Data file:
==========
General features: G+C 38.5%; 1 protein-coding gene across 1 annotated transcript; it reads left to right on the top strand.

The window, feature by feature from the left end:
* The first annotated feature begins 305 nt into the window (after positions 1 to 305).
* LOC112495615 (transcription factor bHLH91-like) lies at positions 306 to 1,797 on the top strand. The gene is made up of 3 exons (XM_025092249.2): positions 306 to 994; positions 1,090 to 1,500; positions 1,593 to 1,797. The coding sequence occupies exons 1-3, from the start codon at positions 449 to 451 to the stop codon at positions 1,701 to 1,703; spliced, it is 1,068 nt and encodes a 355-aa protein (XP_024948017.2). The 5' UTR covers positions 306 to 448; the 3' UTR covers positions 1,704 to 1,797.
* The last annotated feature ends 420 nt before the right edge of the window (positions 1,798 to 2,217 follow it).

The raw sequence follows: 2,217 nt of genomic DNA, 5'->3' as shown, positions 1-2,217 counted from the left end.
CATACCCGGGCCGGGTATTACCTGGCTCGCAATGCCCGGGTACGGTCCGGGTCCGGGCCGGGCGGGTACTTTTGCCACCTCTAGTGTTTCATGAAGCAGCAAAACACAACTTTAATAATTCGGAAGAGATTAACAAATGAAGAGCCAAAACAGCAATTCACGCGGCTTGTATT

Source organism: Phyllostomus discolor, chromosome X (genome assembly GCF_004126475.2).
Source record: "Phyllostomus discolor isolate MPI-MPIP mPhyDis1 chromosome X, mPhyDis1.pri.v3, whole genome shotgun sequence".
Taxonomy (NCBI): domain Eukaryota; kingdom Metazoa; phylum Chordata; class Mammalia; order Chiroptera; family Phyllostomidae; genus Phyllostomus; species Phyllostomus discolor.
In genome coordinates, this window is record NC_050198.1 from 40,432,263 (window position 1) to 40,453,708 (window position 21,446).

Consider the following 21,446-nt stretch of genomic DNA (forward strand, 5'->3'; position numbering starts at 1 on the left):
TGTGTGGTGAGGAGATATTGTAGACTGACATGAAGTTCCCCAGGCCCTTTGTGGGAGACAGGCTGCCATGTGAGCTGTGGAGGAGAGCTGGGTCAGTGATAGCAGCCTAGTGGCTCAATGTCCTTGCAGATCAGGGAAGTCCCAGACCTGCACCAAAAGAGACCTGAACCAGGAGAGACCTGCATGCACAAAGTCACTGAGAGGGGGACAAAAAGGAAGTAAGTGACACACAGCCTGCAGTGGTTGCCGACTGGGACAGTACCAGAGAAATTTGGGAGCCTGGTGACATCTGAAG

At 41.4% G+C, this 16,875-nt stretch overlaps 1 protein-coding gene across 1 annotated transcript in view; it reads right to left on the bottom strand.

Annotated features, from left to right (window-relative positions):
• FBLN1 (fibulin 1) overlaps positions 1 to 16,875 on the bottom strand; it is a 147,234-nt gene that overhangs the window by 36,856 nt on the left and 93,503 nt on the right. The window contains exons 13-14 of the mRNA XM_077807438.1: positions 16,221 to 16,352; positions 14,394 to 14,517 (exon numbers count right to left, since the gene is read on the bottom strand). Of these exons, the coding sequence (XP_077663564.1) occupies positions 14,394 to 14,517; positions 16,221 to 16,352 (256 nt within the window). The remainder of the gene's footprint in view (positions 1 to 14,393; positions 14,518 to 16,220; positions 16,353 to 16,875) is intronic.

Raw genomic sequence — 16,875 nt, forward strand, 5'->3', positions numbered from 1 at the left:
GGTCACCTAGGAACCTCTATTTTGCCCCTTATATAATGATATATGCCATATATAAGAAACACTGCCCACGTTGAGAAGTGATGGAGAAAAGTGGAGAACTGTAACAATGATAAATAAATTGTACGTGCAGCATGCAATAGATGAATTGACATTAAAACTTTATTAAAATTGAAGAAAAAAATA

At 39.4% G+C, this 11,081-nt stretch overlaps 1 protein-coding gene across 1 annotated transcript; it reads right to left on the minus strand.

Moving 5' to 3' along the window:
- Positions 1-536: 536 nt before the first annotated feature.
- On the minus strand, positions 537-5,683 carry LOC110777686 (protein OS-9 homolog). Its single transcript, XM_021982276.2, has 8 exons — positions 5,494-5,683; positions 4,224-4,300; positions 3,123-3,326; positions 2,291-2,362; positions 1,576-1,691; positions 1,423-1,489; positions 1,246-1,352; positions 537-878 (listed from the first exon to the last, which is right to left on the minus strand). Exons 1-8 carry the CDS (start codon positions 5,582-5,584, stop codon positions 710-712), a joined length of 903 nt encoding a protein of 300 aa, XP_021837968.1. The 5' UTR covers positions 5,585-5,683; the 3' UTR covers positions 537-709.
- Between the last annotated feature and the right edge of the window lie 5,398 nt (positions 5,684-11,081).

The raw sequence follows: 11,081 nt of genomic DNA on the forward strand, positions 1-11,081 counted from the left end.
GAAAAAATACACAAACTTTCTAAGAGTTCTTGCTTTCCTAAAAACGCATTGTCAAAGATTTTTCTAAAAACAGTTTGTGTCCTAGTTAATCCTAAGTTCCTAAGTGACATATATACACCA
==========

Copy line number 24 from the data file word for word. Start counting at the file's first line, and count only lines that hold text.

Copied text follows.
The raw sequence follows: 11,081 nt of genomic DNA on the forward strand, positions 1-11,081 counted from the left end.